Follow:
Motherhood

The Game Plan: How To Be More Patient With Your Kids

There are few worse feelings in motherhood than the guilt you feel after yelling at your children. We all know that we need to stay calm during difficult moments and not yell. Yet, it happens. We’re human. With three of my own running around I’m forever using all the techniques on how to be more patient. And trust me, it has been so much more rewarding being intentional when problems arise than letting my emotions take over.

*This is a post in my series “Be A Happier Mom In 31 Days.“*

A game plan for overwhelmed moms on how to be more patient with your kids.

 

Honestly, I do feel like a really patient person. When there is chaos around, I’m always the first of my friends to think rationally and handle it in the best way. But when my buttons are pushed again and again, when there is so much I am not getting done and when my anxiety is in overdrive…I am reactive.

I have felt guilty every single time I lost my cool. Once after a really bad day, my then 4 year old told me, “I want my nice mom. I don’t like when you’re the mean mom.” My heart broke. It wasn’t until that moment that I realized I needed to figure out how to be more patient with the kids before it was too late.

Not only is yelling at your kids mentally and emotionally harmful, but researchers found the effects are just as bad as physical abuse. It’s also damaging to us, their parents. Expressing our anger in negative ways increase our stress levels, which can lead to a number of health issues. That’s why you have to go in to every situation with a game plan. Here are 7 plays you can use to win against being the “mean mom”.

 

How To Be More Patient

 

Smile

When it feels like you can’t take it anymore, try smiling. It’s hard to yell when you’re smiling, right? Even though you feel your emotions bubbling over, you gotta fake it til you make it. Your kids won’t know, I promise.

Play along

Forget how many dishes you have left to wash, or however many clothes you have left to fold. Take a break from what you’re doing and jump off the couch with your kid. If they’ve made a mess, take out your camera and document it for laughs later. Unless they’re doing something dangerous, just let it go and play along. Let them be little for as long as you can.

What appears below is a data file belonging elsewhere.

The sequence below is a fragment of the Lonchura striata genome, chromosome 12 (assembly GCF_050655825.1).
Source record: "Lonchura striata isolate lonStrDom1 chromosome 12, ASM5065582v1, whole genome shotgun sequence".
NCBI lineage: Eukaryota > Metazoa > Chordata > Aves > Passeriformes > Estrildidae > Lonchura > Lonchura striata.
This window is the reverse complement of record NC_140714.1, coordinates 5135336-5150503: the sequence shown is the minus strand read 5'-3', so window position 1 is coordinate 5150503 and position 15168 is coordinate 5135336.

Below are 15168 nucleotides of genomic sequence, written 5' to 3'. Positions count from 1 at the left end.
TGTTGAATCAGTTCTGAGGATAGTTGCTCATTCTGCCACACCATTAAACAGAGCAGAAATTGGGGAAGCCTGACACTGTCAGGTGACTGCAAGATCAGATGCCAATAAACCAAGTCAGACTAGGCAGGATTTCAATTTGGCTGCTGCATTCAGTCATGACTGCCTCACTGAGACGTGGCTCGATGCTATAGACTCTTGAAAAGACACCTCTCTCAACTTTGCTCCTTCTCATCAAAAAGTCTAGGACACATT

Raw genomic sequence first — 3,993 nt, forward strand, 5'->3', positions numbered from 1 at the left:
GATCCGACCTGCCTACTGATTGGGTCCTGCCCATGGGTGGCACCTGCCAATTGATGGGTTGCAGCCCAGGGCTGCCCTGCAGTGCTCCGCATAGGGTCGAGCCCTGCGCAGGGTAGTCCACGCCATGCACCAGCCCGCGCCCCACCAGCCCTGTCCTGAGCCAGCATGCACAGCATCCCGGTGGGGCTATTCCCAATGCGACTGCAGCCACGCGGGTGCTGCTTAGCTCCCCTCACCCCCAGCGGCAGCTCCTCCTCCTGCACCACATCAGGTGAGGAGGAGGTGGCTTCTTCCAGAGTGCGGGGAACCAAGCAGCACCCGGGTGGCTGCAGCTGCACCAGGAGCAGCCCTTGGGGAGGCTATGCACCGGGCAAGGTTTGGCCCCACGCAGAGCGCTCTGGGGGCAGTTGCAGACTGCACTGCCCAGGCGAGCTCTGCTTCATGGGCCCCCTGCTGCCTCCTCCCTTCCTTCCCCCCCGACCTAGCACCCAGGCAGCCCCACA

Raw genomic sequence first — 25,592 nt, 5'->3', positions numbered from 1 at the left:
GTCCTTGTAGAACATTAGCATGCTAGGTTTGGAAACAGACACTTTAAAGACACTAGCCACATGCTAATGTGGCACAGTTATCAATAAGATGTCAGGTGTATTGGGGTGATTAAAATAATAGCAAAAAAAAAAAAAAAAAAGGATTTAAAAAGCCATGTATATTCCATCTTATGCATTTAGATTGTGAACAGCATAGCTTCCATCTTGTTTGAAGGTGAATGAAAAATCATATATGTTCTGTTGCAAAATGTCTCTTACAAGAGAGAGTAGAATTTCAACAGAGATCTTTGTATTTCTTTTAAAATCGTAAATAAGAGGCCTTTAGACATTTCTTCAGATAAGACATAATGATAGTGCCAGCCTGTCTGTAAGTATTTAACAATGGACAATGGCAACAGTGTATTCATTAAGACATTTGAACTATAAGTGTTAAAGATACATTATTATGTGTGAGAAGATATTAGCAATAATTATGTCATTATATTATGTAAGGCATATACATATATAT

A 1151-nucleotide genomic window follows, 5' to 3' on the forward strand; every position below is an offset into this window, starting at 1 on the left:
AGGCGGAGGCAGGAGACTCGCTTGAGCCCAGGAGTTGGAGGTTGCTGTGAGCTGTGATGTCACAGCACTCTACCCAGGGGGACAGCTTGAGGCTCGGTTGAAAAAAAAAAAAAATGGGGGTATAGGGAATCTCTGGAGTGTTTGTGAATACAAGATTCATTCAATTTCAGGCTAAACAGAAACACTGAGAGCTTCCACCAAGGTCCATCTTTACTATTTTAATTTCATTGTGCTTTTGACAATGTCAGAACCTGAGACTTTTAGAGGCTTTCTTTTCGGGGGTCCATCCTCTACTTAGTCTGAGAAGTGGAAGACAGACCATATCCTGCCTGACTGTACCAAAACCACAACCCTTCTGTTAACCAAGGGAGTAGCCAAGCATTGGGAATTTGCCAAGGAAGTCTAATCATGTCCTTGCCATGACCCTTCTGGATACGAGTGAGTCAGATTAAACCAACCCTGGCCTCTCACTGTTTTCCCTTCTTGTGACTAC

Keep it real

I don’t know how many times simply saying, “Mommy is getting very upset” has turned my kids behavior around. Being honest about your feelings with your children allows them to know when you’ve had enough and it also brings you closer together. By sharing your feelings, they will share theirs when they need to, too.

Get down on their level

I have always found that talking to my kids has a much better outcome than talking at them. Kneel down, look them in the eyes and talk to them about their behavior and your expectations. Explain why they can’t do this or that. Doing this ensures not only that they can hear what you’re saying, but that they are listening too.

Use a nickname

When you use a nickname, it automatically makes you more soft and empathetic. Especially in their eyes. Can you really lose it when you’re calling them love, baby, bud etc? I doubt it.

Take a timeout

Sometimes the best thing to do is to walk away from the situation all together. When you feel like nothing else is working, take a few minutes to be by yourself and clear your head. Breathe long, deep breaths and maybe even sneak a piece of chocolate.

Apologize

If all else fails, and sometimes it will, say you’re sorry. Apologizing shows them that you care about their feelings and that how you reacted was wrong. If you can take accountability for your actions, they will too. Giving them an apology teaches them the power of forgiveness as well. While you’re at it, forgive yourself and try to do better next time.

 

I know what it’s like to try to be productive while dealing with tantrums, all the questions, and messes everywhere. Or, actually being productive and coming back to see your little artist has made a new masterpiece on their room wall. As inconvenient or infuriating as that can be, it’s up to us to not take those emotions out on our children. Easier said than done but hopefully these tips help you as much as they’ve helped me. Do you have any other tips on how to keep your patience? I’d love to hear them!

 

 

 

 

 

Share:
Previous Post Next Post

You may also like